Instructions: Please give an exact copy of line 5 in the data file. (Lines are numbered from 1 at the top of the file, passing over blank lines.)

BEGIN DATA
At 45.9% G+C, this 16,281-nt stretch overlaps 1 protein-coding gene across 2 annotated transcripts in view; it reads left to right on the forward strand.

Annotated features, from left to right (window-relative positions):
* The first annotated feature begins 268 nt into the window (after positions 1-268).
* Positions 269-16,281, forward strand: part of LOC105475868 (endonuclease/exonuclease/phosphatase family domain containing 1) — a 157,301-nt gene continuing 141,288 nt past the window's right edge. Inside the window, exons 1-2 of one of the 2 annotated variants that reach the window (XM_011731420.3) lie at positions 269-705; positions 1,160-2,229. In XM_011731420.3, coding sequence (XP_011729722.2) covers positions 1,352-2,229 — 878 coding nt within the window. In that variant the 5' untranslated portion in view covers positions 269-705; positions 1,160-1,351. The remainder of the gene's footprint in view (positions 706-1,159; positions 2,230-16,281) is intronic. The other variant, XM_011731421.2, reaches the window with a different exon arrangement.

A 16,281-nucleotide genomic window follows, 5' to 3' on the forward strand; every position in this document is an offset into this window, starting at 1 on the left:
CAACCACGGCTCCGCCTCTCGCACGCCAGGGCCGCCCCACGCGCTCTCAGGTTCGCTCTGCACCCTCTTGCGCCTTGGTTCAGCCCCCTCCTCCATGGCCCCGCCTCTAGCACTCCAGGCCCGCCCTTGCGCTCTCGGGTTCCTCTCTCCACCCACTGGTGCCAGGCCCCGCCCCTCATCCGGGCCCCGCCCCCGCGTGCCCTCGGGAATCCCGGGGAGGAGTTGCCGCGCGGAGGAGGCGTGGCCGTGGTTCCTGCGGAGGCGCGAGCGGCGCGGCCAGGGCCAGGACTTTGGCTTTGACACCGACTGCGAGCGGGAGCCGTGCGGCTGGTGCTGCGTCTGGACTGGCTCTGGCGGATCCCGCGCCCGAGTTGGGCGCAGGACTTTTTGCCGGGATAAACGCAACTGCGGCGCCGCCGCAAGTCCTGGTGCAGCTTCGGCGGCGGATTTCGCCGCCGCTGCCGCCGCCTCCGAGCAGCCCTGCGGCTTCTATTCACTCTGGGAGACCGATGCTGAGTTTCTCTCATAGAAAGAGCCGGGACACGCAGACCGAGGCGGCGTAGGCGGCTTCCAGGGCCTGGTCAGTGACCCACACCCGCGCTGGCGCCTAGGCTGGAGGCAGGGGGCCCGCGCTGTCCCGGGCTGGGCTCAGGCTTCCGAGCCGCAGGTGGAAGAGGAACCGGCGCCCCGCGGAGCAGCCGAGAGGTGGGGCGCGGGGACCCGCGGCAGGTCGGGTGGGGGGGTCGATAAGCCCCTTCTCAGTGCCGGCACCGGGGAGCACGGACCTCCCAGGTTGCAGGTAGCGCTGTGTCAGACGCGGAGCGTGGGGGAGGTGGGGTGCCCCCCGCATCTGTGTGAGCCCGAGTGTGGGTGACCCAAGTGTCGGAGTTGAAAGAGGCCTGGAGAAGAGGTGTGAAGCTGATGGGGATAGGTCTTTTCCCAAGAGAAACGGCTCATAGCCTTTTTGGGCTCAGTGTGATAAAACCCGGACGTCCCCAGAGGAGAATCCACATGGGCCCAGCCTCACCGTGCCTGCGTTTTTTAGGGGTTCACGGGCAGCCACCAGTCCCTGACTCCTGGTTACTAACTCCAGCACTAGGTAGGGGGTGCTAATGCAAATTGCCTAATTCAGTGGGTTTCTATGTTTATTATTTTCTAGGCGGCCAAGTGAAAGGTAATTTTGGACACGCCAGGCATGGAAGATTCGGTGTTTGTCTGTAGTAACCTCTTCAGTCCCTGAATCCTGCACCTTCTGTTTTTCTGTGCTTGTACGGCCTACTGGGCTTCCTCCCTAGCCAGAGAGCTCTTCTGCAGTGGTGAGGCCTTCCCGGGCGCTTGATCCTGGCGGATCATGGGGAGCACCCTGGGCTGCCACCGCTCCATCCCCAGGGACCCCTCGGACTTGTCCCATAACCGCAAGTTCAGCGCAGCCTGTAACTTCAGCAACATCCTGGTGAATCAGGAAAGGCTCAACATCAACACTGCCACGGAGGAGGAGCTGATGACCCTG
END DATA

A 16,281-nucleotide genomic window follows, 5' to 3' on the forward strand; every position in this document is an offset into this window, starting at 1 on the left: